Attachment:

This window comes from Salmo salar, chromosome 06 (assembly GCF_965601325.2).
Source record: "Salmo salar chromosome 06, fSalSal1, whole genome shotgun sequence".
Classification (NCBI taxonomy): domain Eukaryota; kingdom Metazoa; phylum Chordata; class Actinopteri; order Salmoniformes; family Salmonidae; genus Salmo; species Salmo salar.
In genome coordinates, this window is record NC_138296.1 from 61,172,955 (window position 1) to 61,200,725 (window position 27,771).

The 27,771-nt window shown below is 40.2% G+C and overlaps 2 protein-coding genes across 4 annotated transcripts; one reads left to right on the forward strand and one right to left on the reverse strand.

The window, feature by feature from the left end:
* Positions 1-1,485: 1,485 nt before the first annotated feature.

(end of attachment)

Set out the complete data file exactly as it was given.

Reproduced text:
This window comes from Salmo salar, chromosome 06 (assembly GCF_965601325.2).
Source record: "Salmo salar chromosome 06, fSalSal1, whole genome shotgun sequence".
Classification (NCBI taxonomy): domain Eukaryota; kingdom Metazoa; phylum Chordata; class Actinopteri; order Salmoniformes; family Salmonidae; genus Salmo; species Salmo salar.
In genome coordinates, this window is record NC_138296.1 from 61,172,955 (window position 1) to 61,200,725 (window position 27,771).

The 27,771-nt window shown below is 40.2% G+C and overlaps 2 protein-coding genes across 4 annotated transcripts; one reads left to right on the forward strand and one right to left on the reverse strand.

The window, feature by feature from the left end:
* Positions 1-1,485: 1,485 nt before the first annotated feature.